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Hollywood history is distinctly different from real history. When seeing any biopic of a famous historical figure, one should accept from the outset that what is really being shown is a fictional story in which the characters' names happen to be the same as actual people in history. Such is the case with The Iron Mistress (1952), a great entertainment focusing on one short episode in the life of Jim Bowie, inventor of the knife that bears his family name, but leaving out enough real history that the lead character could have been named anything.
The movie starts as Jim Bowie (Alan Ladd) leaves his brothers and mother to head to New Orleans to trade the lumber his family has produced for market. Naturally, the first person Jim meets when he arrives in New Orleans is another famous figure from history, John James Audubon (George Voskovec), who is supposed to be painting the portrait of the beautiful Judalon de Bornay (Virginia Mayo) but can't stop painting birds and even enlists Jim's help to find a certain type of bird to paint. Meanwhile, Jim is taken with Judalon but when her brother, Narcisse (Douglas Dick), bullies Audubon, he intervenes and gets challenged to a duel. He avoids it by cleverly making it impossible. Since he is the challenged party he gets to name the time and place and weapons of choice. His time and place? New Orleans on the first snow of the year. Weapons? Snowballs. So much for that duel.
Narcisse and Jim quickly become friends and Judalon does her best to entice Jim only to rebuff him later. It's Virginia Mayo so not only is it believable that a man would gladly walk into being manipulated by her, it's also easy to believe Jim falling for it more than once. Mayo was, after all, one of the most charming "bad" women in Hollywood history. After one of those rebuffs, her other suitor, Henri Contrecourt (Ned Young), challenges Jim to a duel but Narcisse intervenes. After that intervention doesn't exactly work out for the best, Jim accepts Henri's challenge and chooses a knife for his weapon to Henri's rapier. The two fight in a darkened room with only its center lit by a skylight. It's easily the best sequence in the film and one of the best duels ever filmed, shown only in lightning flash glimpses amidst shadows and blurs.
The movie follows Bowie through his trials with Judalon and others until he leaves, invests in land and heads for Texas. It stops before any more history, like the Alamo, can get in the way. It's a slice of life, Jim Bowie style, including the magical moment when Bowie and a local blacksmith create the legendary Bowie knife.
Alan Ladd had a reputation for underplaying roles and it worked more often than not (such as his great turn as Raven in This Gun for Hire, 1942). Here he underplays once again and once again, it works. Ladd seemed to understand that to give a narrowly written character, like his famous Shane or the Hollywood historical Bowie, more mystery, the key was to play it low and quiet. The other thing Ladd understood was that given his height, around 5'6", any type of hyperventilated bravado would come off as small dog insecurity. Understanding that made Ladd the perfect actor for the quiet hero.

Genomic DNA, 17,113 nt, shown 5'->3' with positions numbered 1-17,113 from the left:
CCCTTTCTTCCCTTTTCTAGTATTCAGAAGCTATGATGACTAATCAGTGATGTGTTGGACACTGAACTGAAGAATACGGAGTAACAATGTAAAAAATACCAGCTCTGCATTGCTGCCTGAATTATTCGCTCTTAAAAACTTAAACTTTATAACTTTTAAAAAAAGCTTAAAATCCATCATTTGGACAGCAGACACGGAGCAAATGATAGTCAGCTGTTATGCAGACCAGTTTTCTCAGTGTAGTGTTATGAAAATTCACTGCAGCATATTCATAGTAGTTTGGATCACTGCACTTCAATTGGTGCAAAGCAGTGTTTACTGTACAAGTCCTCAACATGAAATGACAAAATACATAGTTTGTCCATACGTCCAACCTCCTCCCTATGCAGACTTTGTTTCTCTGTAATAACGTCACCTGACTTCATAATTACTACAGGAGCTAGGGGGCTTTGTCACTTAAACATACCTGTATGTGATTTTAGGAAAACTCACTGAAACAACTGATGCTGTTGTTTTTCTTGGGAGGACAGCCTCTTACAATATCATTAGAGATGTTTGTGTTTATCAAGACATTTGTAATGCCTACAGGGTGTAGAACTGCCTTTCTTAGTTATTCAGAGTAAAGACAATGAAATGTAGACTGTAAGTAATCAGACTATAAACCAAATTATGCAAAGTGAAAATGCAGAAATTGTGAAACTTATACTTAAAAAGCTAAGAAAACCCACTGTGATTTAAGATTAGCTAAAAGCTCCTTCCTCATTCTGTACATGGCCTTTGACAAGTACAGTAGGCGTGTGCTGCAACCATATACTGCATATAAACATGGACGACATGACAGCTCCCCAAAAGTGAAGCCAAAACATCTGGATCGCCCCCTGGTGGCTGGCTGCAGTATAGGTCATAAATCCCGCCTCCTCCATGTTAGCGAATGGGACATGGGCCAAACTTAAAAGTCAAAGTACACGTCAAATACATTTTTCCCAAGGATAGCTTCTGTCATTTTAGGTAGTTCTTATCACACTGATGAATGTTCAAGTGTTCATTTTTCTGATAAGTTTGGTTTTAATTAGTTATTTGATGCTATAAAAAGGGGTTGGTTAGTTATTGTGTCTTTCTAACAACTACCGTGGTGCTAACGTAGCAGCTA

Virginia Mayo is the delight she always is in movie after movie. Her scheming, conniving Judalon is played with a relish that bounces off of Ladd's understatement to perfect complement. Most of their scenes are played in close-up but for long shots, such as a dance they attend, Mayo had on flats underneath her dress so as to not tower over Ladd. Other actors were chosen more for their height than anything else. Playing his two brothers were Richard Carlyle and Dick Paxton, two actors both shorter than Ladd. Casting actors smaller than Ladd meant that scenes could be shot in medium to long range, showing the actors' entire frame. In other movies, where the other actors were taller, trenches had to be dug to make them appear eye-level to Ladd.
The Iron Mistress was Alan Ladd's first movie with Warner Brothers and probably his best. It has enjoyable characters, interesting story developments, and one of the best duels ever filmed. Plus, it's got Virginia Mayo. As long as it's understood going in that it's not a history lesson by a long shot, it's a great entertainment.
Director: Gordon DouglasProducer: Henry BlankeScreenplay: James R. WebbCinematography: John F. Seitz Music: Max SteinerFilm Editor: Alan Crosland, Jr.Art Direction: John BeckmanCast: Alan Ladd (Jim Bowie), Virginia Mayo (Judalon de Bornay), Joseph Calleia (Juan Moreno), Phyllis Kirk (Ursula de Varamendi), Alf Kjellin (Phillipe de Cabanal), Douglas Dick (Narcisse de Bornay), Anthony Caruso (Black Jack Sturdevant), Nedrick Young (Henri Contrecourt), George Voskovec (John James Audubon), Richard Carlyle (Rezin Bowie), Robert Emhardt (Gen. Cuny), Don Beddoe (Dr. Cuny), Harold Gordon (Andrew Marschalk), Jay Novello (Judge Crain), Nick Dennis (Nez Coupe), Sarah Selby (Mrs. Bowie), Dick Paxton (John Bowie)
By Greg Ferrara